Longman Dictionary of Contemporary English homepage

Date: 1300-1400
Language: French
Origin: différer 'to delay, be different', from Latin differre, from ferre 'to carry'

differ

verb
     
dif‧fer W3 [intransitive]
1 to be different from something in some way:
The two systems differ in many respects.
differ from
People differ from one another in their ability to handle stress.
differ between
The symptoms did not differ between the two groups.
differ widely/greatly/significantly etc
We soon found that prices differed enormously.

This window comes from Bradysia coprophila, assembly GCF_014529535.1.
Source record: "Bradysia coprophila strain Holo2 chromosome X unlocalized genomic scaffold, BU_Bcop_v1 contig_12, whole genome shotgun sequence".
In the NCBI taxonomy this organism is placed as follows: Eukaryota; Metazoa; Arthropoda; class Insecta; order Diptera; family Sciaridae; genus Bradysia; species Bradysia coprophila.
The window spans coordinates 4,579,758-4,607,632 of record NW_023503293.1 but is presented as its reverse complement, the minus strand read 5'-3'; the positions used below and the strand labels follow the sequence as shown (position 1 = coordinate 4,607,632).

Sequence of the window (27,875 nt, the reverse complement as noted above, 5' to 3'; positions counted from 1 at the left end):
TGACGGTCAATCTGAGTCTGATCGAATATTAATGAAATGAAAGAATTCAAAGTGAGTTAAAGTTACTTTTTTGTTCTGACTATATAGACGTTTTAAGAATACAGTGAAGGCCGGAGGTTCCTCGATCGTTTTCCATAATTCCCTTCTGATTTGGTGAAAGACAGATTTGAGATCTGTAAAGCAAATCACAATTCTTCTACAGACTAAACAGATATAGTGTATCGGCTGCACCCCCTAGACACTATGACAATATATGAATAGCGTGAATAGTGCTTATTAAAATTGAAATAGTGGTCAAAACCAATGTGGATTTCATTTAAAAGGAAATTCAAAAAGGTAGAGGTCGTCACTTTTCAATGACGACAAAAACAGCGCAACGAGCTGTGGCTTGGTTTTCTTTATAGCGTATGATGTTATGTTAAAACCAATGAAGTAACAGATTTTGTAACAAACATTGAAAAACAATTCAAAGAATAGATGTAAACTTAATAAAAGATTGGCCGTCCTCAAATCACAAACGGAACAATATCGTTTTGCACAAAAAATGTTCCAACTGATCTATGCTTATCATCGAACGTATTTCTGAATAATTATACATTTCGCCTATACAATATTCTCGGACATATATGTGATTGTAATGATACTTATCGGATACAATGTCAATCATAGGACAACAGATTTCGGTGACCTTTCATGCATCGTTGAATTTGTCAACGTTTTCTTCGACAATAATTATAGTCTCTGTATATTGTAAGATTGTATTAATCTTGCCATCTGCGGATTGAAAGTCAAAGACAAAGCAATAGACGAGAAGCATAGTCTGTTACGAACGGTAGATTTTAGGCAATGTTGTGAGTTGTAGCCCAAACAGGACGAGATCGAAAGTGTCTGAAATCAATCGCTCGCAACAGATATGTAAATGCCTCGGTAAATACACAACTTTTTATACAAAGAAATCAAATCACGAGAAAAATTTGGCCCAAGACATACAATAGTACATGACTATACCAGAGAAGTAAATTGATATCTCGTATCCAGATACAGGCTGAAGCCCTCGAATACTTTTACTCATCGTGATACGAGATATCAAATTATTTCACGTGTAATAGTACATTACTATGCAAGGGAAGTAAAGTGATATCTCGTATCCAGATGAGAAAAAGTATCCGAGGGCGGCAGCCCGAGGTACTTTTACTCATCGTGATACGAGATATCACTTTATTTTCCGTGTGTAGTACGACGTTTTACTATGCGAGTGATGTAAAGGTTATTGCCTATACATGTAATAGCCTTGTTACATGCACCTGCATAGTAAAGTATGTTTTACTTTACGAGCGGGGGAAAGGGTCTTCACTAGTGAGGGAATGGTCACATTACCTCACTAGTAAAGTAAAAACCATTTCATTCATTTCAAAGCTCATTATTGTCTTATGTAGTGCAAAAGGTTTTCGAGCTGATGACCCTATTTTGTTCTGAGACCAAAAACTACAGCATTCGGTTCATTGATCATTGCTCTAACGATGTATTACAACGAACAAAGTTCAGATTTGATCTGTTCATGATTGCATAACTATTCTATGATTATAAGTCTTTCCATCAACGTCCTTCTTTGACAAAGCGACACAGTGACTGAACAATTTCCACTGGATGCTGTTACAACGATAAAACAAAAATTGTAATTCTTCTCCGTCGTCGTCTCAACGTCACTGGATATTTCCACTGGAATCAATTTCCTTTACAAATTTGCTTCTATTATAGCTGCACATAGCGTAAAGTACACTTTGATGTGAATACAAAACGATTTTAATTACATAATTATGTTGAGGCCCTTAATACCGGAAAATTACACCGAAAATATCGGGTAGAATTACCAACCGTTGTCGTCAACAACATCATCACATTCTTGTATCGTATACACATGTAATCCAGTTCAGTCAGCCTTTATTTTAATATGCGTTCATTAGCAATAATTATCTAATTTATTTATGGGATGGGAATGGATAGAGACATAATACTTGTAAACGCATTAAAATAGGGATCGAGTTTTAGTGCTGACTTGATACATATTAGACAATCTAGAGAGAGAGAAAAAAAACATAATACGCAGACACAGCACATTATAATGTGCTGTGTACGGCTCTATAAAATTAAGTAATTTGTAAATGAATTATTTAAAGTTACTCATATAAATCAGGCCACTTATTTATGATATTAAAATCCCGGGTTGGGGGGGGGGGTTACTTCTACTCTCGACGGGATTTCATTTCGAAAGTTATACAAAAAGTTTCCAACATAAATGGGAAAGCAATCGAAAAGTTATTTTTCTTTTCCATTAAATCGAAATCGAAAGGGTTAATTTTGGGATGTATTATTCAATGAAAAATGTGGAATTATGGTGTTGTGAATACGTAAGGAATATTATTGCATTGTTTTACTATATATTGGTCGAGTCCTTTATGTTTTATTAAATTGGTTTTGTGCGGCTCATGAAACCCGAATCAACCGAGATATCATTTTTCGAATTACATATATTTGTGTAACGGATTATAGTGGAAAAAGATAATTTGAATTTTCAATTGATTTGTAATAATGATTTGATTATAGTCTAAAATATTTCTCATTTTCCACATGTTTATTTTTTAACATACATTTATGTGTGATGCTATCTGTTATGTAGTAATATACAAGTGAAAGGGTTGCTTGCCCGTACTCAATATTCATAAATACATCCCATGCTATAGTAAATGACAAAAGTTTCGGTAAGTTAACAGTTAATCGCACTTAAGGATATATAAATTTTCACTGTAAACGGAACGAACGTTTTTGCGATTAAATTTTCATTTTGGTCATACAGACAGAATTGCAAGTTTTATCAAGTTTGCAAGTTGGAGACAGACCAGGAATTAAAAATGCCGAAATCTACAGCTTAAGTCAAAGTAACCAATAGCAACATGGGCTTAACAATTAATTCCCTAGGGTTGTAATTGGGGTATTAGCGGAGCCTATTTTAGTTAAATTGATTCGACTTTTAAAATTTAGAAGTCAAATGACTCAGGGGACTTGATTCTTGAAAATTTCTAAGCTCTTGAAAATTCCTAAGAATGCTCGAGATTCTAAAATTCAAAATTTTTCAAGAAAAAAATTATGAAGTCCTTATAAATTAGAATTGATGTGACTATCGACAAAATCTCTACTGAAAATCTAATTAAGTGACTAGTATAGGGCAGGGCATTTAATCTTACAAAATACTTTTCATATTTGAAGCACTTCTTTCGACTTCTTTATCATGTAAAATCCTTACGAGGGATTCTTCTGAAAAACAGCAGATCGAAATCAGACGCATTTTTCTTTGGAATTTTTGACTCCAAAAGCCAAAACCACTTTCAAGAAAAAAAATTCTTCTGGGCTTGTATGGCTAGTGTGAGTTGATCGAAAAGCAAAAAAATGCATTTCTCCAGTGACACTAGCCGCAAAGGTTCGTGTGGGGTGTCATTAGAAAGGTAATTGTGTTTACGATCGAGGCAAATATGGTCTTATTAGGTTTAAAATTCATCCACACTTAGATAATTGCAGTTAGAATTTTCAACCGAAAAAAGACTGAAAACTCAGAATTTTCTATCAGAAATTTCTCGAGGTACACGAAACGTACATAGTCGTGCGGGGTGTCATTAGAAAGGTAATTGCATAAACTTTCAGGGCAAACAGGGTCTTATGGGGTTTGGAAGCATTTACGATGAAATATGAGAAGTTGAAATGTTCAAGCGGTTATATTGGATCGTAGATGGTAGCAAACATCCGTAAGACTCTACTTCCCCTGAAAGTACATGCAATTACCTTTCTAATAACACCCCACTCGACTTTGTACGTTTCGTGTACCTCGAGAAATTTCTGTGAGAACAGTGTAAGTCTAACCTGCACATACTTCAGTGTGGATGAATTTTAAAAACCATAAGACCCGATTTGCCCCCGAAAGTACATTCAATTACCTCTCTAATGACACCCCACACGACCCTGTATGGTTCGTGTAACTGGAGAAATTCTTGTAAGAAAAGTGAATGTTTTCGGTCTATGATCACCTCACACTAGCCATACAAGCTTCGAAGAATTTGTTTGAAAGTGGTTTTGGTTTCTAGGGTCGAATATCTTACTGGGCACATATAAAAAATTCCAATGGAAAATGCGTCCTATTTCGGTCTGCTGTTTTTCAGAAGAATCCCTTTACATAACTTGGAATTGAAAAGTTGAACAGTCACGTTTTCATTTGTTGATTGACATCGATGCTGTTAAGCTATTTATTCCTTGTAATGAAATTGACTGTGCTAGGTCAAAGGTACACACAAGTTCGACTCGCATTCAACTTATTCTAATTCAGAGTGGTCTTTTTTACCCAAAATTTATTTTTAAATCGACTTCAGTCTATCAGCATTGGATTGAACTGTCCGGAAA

Experts have differing views on the subject.
2 if two people or groups differ about something, they have opposite opinions [= disagree]
differ about/on/over
The two lawyers differed about how to present the case.
3

agree to differ

to stop arguing with someone and accept that you will never agree
4

I beg to differ

spoken formal used to say that you disagree with someone

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